Mike Mayo, a former colleague from Credit Suisse, is one of the few analysts that is brave enough to speak the truth about stocks. The smear campaigns that companies and Wall Street banks run on Mike for his candor are deplorable. After seeing reports on the Research Puzzle Pix of the recent “freeze out” of Mr. Mayo by Citigroup, I decided to see how Citi fared under the New Constructs microscope.
Recently, Mr. Mayo has highlighted the fact that Citigroup is milking an inappropriately large Deferred Tax Asset to boost earnings as it tries to pull itself back into stock-market favor. Our detailed analysis of the Notes to the Financial Statements found Mayo’s assertion about Citi’s overstated Deferred Tax Asset (details below) to be true as well as a few other interesting RED FLAGS (our report on Citi has all the details, esp in the appendices):
- Over $7bn in off-balance sheet debt
- $2.2bn in under-funded Pension liabilities
- Over $10bn in Asset write-offs
Our discounted cash flows analysis reveals another RED FLAG – a Very Dangerous Valuation. At $3.67, Citi’s stock price implies the company will grow its NOPAT (Net Operating Profits After Tax) by over 15% per year for each of the next 25 years. In other words, to justify the current valuation of its stock, Citi has to grow its NOPAT by 15% compounded annually for 25 years. As explained in How to make money picking stocks, Citi’s performance must meaningfully exceed the current expectations of a 15% CAGR for NOPAT over 25 years in order for (long) investors to make money in the stock.
Details on Citi’s Deferred Tax Asset:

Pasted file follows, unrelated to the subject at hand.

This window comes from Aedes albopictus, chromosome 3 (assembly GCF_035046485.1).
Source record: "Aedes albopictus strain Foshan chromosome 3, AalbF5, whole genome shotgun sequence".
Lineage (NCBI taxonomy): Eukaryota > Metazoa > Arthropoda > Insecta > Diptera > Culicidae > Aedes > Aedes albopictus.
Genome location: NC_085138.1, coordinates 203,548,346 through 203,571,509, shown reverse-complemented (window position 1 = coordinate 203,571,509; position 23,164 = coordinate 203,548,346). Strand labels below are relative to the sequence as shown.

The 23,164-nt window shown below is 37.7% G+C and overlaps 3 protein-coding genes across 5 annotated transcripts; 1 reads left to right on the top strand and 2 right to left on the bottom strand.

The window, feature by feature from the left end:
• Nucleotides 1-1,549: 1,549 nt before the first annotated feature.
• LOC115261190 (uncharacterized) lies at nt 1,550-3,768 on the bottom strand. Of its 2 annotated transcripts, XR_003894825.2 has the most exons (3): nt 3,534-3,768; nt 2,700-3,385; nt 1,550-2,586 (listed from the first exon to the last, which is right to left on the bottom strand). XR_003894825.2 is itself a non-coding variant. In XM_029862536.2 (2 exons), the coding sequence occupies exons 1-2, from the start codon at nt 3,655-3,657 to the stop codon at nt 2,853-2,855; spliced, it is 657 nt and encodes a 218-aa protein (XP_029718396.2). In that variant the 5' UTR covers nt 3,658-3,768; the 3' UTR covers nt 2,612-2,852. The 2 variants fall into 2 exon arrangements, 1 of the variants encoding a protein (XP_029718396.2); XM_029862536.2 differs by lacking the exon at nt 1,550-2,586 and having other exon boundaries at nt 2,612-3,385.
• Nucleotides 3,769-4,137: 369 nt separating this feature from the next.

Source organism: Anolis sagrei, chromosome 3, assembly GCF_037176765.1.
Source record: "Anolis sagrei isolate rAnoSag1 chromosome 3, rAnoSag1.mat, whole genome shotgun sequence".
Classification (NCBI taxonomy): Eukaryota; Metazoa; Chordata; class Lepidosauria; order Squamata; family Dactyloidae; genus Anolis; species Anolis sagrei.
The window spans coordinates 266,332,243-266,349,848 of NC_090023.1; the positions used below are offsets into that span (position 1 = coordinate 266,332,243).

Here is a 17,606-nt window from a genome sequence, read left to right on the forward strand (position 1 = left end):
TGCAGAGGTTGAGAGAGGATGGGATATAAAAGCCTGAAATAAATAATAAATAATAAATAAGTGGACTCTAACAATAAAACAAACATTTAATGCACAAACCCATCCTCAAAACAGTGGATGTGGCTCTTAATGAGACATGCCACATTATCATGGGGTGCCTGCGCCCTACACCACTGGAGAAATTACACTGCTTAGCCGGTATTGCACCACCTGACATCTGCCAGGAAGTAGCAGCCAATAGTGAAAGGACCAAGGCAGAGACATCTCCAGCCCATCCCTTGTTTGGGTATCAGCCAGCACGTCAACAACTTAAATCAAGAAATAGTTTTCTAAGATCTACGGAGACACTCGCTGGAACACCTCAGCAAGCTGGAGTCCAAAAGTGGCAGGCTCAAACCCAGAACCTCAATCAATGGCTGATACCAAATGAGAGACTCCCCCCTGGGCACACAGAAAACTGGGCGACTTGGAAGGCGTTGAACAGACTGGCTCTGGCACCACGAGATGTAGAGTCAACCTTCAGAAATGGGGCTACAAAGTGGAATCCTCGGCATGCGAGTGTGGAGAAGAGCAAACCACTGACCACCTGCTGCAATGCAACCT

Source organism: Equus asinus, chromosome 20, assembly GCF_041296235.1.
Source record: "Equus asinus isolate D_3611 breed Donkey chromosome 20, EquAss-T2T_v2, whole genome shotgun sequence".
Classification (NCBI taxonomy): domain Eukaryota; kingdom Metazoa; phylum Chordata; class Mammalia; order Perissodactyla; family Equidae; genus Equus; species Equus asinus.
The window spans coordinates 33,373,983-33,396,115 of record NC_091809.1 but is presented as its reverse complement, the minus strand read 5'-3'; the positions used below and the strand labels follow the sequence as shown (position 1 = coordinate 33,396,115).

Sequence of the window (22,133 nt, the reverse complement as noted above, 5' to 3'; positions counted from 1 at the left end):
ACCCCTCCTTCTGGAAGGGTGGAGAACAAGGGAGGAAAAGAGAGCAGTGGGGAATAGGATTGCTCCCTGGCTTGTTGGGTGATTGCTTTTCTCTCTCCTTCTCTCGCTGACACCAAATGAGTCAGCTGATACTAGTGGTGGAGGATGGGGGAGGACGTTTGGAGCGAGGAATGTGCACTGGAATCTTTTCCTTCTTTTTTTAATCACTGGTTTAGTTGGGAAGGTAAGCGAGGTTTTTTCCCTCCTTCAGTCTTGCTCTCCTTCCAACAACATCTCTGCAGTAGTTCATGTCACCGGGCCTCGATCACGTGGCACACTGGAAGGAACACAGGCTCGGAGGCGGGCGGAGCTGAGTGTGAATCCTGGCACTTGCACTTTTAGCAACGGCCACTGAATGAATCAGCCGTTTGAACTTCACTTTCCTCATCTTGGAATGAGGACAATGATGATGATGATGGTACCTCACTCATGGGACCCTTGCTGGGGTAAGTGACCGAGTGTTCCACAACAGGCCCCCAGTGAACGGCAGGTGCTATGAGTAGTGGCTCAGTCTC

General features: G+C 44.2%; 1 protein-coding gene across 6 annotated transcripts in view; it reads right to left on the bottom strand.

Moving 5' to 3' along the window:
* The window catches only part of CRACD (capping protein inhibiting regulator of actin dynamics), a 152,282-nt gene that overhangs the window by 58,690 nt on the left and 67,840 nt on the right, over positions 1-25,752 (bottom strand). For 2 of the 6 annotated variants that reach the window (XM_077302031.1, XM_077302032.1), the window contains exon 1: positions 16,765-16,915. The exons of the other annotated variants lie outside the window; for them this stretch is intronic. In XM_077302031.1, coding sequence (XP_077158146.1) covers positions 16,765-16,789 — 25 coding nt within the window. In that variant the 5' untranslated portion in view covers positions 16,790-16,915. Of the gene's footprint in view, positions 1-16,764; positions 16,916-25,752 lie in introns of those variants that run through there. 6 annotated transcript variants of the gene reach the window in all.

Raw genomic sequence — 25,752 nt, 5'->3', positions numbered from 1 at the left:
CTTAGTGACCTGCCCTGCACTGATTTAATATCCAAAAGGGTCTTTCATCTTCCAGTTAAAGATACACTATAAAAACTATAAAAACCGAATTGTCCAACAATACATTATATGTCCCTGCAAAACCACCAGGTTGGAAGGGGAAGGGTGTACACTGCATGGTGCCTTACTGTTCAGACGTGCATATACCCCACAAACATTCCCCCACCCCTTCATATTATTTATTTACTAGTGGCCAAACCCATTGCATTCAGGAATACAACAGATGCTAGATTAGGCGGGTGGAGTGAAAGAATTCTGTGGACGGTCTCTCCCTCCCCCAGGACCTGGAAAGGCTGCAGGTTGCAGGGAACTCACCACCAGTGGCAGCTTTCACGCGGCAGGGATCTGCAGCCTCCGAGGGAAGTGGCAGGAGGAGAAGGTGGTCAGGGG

Under SFAS 109, companies are supposed to write-down their deferred tax assets if there is a greater than 50% chance that some of them won’t be realized.
Citi has no valuation allowance for its $46B in net deferred tax assets (as of 12-31-2009).
Per SFAS 109, a three-year cumulative loss is significant negative evidence that the deferred tax assets will be realized. This negative evidence must be more than overcome by significant positive evidence.
Considering that Citi’s five-year average pre-tax income was a loss of $16 billion, Citi must have some overwhelming positive evidence that it can realize its deferred tax assets. Citi lists the following positive evidence:
1. Citi states that “the Company would need to generate approximately $86 billion of taxable income during the respective carryforward periods to fully realize its U.S. Federal, state and local DTAs.” Maximum carryforward periods are usually 20 years, so this conservatively implies that Citi expects to generate $4.3B in taxable income per year for the next 20 years.
2. Citi also states that if it doesn’t generate enough taxable income before its net deferred tax assets expire,it may sell of some of its assets (just to generate
enough taxable income to use its deferred tax assets–not to enhance shareholder value).
RED FLAG: Despite significant negative evidence and questionable positive evidence, Citi hasn’t written down any of its deferred tax assets. Citi is NOT EMPLOYING conservative accounting.
A large write-down of its deferred tax assets could be devastating for Citi– over 30% of its total book value is comprised of net deferred tax assets.
Citi issues this warning in its filing (see red font section in this excerpt from Citi’s latest 10K):
“The amount of the DTA considered realizable, however, could be significantly reduced in the near term if estimates of future taxable income during the
carryforward period are significantly lower than forecasted due to deterioration in market conditions.”
Please click here for Citi’s full discussion of its deferred taxes.